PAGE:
Restoring the invisible: new network to explore Indigenous epistemologies

SUMMARY 

‘Huriǂoaxa’ means ‘mountain rising out of the sea’ and it is the Khoekhoe language name for what Europeans called ‘Table Mountain’, in the capital city in South Africa in what is now called Cape Town. While the colonial name reflects the view from the water—a flat land form—the Indigenous name captures geology and environmental history, leading into the relationship between the land and the peoples who lived there. This kind of erased knowledge is the subject of a new WUN-funded partnership between academic and Indigenous communities, which stands to have major implications for how we understand and care for the world around us. 

STORY 

The repression and denial of Indigenous knowledge is an injustice that makes all societies poorer. As described by Dr June Bam-Hutchison (University of Cape Town), who leads a group awarded a 2020 Research Development Fund grant, the loss is drastic but not final: ‘It’s this huge invisibilised archive’ of indigenous epistemologies and knowledge: ‘They do exist, they are there, but they are trapped in the languages that have been erased.’ Like others she collaborates with, Bam-Hutchison was taught by her late mother, though their indigenous languages, targets of persecution, were silenced.

There has been increasing recognition from academics of the need to decolonise learning practices, not merely by bringing in marginalised materials or perspectives but by fundamentally challenging the epistemologies on which education has been based: whose forms of knowledge are considered valuable or important, whose world view is normative, where power lies. However, engagement with these ideas varies considerably between disciplines and in different national contexts. In research, exploitative practices remain frequent. The San Code of Research Ethics was developed by first nation peoples of Southern Africa and published in 2017 to promote practises based on respect, honesty, fairness and care.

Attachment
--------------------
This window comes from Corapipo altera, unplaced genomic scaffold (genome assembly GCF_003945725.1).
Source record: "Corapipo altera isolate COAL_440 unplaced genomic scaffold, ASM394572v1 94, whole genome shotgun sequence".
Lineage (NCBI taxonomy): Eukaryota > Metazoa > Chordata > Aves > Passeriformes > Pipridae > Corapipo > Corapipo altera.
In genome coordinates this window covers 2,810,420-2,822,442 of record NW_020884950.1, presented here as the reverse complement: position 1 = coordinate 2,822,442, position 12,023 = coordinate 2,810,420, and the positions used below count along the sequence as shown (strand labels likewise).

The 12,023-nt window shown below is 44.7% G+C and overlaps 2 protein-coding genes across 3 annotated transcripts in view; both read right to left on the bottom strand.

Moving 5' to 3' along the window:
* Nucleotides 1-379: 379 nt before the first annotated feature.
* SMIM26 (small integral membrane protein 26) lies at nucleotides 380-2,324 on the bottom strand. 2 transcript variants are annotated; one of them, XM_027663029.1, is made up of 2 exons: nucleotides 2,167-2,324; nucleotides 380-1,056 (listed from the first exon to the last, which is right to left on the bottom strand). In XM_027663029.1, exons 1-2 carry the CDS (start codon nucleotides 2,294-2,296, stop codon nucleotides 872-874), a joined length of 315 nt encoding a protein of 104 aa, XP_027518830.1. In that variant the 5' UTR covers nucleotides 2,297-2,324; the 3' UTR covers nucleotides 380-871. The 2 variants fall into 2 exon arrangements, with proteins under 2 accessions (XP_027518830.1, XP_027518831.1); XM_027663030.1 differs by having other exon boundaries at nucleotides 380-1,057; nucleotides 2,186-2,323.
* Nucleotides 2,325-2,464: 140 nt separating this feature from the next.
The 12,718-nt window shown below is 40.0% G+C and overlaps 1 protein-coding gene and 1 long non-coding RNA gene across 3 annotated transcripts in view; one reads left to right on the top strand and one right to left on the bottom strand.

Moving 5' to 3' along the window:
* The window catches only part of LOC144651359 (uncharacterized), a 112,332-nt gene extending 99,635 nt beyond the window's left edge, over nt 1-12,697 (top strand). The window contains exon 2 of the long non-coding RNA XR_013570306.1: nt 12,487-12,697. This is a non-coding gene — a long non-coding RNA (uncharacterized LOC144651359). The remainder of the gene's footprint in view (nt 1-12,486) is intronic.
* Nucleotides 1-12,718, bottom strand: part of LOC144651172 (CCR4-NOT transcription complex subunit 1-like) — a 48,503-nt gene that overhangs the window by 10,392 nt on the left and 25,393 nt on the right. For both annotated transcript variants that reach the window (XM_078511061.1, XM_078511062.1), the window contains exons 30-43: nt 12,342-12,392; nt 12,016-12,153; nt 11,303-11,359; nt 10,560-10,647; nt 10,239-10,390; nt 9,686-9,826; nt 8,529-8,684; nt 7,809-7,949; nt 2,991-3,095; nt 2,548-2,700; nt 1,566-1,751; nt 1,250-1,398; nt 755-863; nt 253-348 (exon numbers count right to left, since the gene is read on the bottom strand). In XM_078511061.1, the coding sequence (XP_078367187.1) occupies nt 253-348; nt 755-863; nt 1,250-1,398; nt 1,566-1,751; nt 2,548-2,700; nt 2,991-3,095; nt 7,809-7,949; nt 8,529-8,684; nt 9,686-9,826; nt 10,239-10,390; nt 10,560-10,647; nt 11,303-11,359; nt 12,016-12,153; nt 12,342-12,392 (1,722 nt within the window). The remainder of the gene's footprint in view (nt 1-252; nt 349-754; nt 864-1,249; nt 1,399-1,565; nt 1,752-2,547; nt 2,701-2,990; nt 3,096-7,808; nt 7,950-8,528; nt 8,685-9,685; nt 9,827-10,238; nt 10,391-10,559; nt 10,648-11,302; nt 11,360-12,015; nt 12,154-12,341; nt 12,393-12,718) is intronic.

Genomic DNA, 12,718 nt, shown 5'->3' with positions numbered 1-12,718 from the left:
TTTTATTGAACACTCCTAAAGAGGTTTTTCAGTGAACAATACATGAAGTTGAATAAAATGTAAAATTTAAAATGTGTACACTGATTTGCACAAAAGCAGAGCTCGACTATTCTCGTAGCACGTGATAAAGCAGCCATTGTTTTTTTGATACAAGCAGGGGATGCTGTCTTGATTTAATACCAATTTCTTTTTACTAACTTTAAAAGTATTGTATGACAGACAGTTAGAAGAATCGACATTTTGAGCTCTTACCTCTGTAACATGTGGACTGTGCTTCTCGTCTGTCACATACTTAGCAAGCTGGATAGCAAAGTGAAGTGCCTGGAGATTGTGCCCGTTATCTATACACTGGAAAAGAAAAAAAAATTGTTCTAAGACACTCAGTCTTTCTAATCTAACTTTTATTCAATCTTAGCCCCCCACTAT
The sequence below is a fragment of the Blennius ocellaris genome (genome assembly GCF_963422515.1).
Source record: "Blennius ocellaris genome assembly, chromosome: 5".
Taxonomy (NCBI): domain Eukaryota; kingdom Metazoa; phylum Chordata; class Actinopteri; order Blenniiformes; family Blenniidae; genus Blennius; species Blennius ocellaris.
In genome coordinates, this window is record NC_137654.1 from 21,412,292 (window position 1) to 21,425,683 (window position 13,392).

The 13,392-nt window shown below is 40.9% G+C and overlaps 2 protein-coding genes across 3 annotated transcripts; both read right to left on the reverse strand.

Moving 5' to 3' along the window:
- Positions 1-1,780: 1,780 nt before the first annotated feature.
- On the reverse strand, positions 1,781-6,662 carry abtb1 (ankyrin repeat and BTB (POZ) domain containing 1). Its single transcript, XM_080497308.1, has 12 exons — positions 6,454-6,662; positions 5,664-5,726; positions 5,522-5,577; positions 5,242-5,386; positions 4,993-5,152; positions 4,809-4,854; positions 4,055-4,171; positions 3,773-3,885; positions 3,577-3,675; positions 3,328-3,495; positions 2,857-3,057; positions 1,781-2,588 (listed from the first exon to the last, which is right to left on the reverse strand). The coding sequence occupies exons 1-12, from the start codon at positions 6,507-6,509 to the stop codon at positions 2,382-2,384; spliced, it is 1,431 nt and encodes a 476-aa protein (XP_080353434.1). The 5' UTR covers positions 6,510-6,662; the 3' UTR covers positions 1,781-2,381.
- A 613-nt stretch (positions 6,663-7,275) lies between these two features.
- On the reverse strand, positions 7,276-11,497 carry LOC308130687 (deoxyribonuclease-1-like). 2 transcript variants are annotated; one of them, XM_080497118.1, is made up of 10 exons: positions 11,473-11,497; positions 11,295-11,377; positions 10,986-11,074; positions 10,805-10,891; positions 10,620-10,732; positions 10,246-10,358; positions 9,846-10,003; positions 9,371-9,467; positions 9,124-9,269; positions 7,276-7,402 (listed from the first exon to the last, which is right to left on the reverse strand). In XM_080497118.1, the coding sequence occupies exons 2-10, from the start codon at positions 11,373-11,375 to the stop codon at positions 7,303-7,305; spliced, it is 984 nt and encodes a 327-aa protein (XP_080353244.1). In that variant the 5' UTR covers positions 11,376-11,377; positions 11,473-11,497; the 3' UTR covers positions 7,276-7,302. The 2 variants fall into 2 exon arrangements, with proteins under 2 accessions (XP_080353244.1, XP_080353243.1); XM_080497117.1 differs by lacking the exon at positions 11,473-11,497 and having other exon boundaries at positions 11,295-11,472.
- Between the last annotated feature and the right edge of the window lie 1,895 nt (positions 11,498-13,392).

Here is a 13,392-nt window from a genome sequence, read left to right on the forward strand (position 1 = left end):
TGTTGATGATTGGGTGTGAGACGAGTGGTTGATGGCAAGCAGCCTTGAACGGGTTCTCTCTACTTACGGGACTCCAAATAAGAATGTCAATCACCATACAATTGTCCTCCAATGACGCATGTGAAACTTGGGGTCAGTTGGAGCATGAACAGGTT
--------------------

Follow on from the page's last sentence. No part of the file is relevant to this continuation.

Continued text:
Bam-Hutchison highlighted the importance of the recovery of indigenous knowledge and techniques in relation to the current climate emergency. There are large gaps in our understanding of the environment and sustainability: ‘When you’re not listening, you don’t understand what people mean in terms of what the landscape means to them, how sustainability was managed and why, what to look out for, what the signs are of a landscape or climate in distress, of animals or insects, the whole ecology in distress.’

She pointed to the concept of ‘Dadirri’, an idea of deep listening rooted in the language of the Ngangikurungkurr people from northern Australia, as fundamental to their method and ethos. The WUN-funded group also draws on the concepts of ‘!Gâ re’, which means listening in Khoekhoegowab, and of ‘Rangatiratanga’, a Māori concept of intellectual self-determination that is important to their perception of these different knowledges as an ecosystem. These are the organising concepts that will structure the group’s work, but they anticipate more ideas coming to the fore through deep listening with Indigenous communities as the project unfolds. Bam-Hutchison emphasised that their process will be iterative and open-minded while identifying concepts that can be used directly in practice and analysis.

She believes the impact of making visible Indigenous knowledges will be profound. As methods are often where academics stake their expertise, ‘scholars who are very much focused on the methodologies within the disciplines will find this theory of different ways of knowing and restorative justice within epistemologies problematic.’ It challenges their very sense of what scholarship is. 

Nonetheless, Bam-Hutchison has found that this resistance can be overcome by grounded, systematic mutual engagement: ‘I believe it is the future. I believe that this is going to be the only way we will be able to move forward in many areas of scholarship, to make them relevant and to have a more sustainable future. So we might as well start to invest in it now.’

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Dr June Bam-Hutchison is Principal Investigator of the group entitled !Gâ re – Rangatiranga – Dadirri : Decolonizing the ‘capture of knowledge’. Its WUN member universities are University of Alberta, the University of Auckland, University of Bristol, University of Cape Town, University of Ghana, University of Massachusetts Amherst, the University of Sydney, the University of Western Australia, University of York and Zhejiang University. For more information see their WUN Interdisciplinary Research Group (IRG) page.